There is actually a formula for that.......Okay, something like you add up the humidity and the temp, and when they equal 140, the horse will need help cooling down. 150 to 160 I think you need to be agressive about cooling them down, and finally, over 160 and they suggest you not ride....the numbers might be off a bit, but I am pretty sure those are close. Had a really good vet from A&M tell me this.

It's hot here too.....So dislike sweating as soon as one goes out the door. So umcomfortable.

WNT
Jun. 26, 2010, 09:13 PM
I agree that if my horse is sweating just standing around, it is too hot to anything more than go for a walk. Even if you aren't concerned as much about the heat, the ground gets so hard, I can't help but wonder how much more wear and tear it puts on feet and legs.

Toadie's mom
Jun. 26, 2010, 09:48 PM
Where I live we have to deal with this issue for more of the year than most. Heat and humidity! I work 2nd shift, so my horses get schooled during the hottest part of the day and they're more accustomed than some. I just took my new horse to his 1st event 2wks ago (and my 1st in 4 1/2 yrs.). We both did ok, since it was just beg. nov., but on Sun. we were both whipped. I would never have gone if we hadn't schooled some 100 degree days already. I didn't see anyone have a problem (event was gag thru trng), but then we're all from the same "climate".

cnvh
Jun. 26, 2010, 10:05 PM
I'm signed up for a ST tomorrow here in PA, and while I'm not looking forward to the heat, we've been (lightly) schooling all week in it, and my OTTB has been recovering pretty easily. And I'm only doing Starter, so we can trot the whole thing and practically step over all the jumps if we had to. :)

That being said, this weather is at the upper limit of my comfort zone... much hotter, or if we were doing a higher division, I'd probably rethink it.

Bobthehorse
Jun. 27, 2010, 09:42 AM
It depends a bit on what the horse and rider are used to, and how they handle the heat in general.

My old guy was pretty bad in humid weather, he wasnt an energetic horse at the best of times and had heaves, so the humidity made him pretty blah and congested. I kept him clipped all summer when I went Prelim and luckily there wasnt a super hot event. I once took him Training in 30+ degree weather (C) with a killer humidex and I wish I hadnt. He was ok but it wasnt a good day and just standing around was horribly uncomfortable. It didnt help xc ended up being an hour behind and I stood under a tree trying to keep us both alive during the wait. Some people just galloped around warmup for the extra hour jumping over and over....I couldnt believe it.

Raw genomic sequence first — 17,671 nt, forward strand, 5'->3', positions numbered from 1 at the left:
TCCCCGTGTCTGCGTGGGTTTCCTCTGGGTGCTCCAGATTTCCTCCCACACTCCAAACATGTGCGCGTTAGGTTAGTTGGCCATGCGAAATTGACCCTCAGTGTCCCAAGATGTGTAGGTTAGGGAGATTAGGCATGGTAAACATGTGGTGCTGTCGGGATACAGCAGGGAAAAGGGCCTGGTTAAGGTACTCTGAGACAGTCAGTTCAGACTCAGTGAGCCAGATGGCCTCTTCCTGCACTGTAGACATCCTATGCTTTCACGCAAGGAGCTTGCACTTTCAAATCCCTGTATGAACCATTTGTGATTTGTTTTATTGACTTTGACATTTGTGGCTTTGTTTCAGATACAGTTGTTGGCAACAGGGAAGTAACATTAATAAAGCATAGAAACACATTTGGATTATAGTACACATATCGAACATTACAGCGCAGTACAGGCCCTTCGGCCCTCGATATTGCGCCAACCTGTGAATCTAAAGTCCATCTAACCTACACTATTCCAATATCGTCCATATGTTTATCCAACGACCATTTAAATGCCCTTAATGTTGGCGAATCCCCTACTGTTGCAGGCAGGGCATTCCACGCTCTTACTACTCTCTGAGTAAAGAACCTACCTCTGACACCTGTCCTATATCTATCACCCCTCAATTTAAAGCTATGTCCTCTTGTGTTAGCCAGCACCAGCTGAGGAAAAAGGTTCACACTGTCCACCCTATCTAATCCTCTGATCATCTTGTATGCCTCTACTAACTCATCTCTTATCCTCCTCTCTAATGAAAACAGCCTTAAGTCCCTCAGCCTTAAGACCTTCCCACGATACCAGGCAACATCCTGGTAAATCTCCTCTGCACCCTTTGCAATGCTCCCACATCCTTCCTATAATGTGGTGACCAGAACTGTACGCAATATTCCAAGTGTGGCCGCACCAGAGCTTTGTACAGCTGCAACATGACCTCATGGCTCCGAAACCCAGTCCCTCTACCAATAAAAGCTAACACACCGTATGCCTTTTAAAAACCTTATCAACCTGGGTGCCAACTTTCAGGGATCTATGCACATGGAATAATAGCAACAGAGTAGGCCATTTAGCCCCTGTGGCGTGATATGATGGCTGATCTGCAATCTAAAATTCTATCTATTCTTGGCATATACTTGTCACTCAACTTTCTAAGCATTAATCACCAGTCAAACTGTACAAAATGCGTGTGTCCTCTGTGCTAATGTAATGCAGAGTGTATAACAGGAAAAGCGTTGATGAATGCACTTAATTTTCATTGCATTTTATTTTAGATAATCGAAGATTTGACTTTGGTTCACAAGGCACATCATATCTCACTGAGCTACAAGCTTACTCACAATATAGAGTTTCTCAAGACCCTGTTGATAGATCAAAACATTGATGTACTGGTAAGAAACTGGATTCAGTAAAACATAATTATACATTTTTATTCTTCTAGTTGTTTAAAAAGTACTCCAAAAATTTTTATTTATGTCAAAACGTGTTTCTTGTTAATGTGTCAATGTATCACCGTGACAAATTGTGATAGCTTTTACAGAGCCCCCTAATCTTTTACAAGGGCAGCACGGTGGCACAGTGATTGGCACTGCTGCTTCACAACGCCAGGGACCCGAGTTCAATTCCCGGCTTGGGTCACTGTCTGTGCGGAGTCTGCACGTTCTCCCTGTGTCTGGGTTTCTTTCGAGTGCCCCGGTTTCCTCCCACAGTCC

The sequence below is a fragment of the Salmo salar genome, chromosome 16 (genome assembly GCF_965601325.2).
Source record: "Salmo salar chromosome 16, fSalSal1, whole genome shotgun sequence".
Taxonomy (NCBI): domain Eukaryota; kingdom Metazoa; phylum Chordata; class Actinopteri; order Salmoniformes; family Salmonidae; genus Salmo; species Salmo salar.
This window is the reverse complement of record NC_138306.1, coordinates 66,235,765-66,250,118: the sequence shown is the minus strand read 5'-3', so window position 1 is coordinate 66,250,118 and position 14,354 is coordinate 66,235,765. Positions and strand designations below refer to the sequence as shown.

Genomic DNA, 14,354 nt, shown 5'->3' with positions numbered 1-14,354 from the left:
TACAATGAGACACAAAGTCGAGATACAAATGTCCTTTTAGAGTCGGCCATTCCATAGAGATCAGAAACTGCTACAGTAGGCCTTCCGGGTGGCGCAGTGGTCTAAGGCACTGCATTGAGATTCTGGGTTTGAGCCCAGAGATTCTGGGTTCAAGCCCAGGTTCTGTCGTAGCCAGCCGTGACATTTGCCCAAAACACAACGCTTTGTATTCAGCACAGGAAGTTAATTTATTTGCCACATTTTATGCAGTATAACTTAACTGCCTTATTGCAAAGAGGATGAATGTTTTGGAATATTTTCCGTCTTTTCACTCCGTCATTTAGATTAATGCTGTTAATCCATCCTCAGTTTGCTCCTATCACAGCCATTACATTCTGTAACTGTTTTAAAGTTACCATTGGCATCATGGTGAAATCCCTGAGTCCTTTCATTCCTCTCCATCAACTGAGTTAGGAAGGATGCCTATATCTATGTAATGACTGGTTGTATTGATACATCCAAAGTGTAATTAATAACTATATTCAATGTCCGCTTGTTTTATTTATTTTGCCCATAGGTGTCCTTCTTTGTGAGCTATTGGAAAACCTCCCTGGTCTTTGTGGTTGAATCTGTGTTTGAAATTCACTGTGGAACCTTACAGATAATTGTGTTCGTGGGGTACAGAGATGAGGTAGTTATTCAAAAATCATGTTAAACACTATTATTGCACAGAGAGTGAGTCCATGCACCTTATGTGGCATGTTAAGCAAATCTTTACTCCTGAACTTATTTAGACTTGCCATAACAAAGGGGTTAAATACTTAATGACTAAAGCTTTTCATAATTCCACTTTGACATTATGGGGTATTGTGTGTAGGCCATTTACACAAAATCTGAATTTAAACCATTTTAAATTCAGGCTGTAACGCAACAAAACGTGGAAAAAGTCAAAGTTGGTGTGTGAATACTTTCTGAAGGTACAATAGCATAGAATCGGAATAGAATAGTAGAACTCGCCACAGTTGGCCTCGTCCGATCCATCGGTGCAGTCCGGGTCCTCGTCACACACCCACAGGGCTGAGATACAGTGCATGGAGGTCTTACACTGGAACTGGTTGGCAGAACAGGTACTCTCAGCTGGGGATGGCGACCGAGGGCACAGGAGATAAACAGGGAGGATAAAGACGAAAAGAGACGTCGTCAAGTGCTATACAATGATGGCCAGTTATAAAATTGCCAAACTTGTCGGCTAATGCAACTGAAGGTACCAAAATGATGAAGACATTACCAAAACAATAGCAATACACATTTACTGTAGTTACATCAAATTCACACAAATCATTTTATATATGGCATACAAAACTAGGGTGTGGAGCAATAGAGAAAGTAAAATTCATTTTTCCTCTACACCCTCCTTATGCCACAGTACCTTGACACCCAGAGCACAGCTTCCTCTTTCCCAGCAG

My young guy is very dark so he doesnt seem to deal well with heat when its sunny. But then he is still young and doesnt have much of a fitness background so we'll see. Last year in september there was a very hot event, I clipped him and brought ice for his wash water and took my time on xc (Novice) because I didnt want to stress him....and he was fine, but I was wrecked. I had such bad heat stroke I spent the next day throwing up.

ksbadger
Jun. 27, 2010, 10:11 PM
I can't help thinking that part of the problem is that we've lost the prime eventing month for a large part of the country (September) to the AECs. Owing to the pressure of having sufficient shows to qualify for them & the NAJYRCs, we have more & more shows only wanting to run in late June & July - a train wreck! Maybe it's time to look at scheduling any of the Championships down South at the end of the year to let more shows run in the cool, delightful Fall.

Read somewhere that the horses' median environmental temperature was 10 degrees C - they can tolerate more cold temperatures than hot.....

RSEventer
Jun. 27, 2010, 10:28 PM
I went to an event in July in Central Florida because I was just dying to try out my new horse trailer a few years back. It was an experience I lived to tell about- I got heat exhaustion, so did my horse. I did not bring a fan, did not have electrolytes, and did not have the sense to go home when I should have- bc I "had driven all that way to go to a show!" Part of heat exhaustion symptoms included making bad decisions- kind of like being drunk. I had cramps in my arms and thighs after I loaded my horse in a thunderstorm- complete with lightning strikes really close by- of course my horse was like, "You want me to get in there????" After going down the road a few miles, I called a friend in Ocala (which was close by) and said, "Hey, I am sick, and so is my horse- we are both dehydrated and I don't want to drive home three hours like this...can we come over and spend the night?" She was so wonderful- of course she said yes, had a bran mash for my horse waiting and gatorade for me. I went to her home and was treated like a queen! I learned a lot from this episode- number one- it's just another show- whatever. God looks after children and fools- I was foolish to embark on this trip in the first place.
My horse took two weeks to start sweating normally again and I will NEVER show in summer in Florida again!!!!!!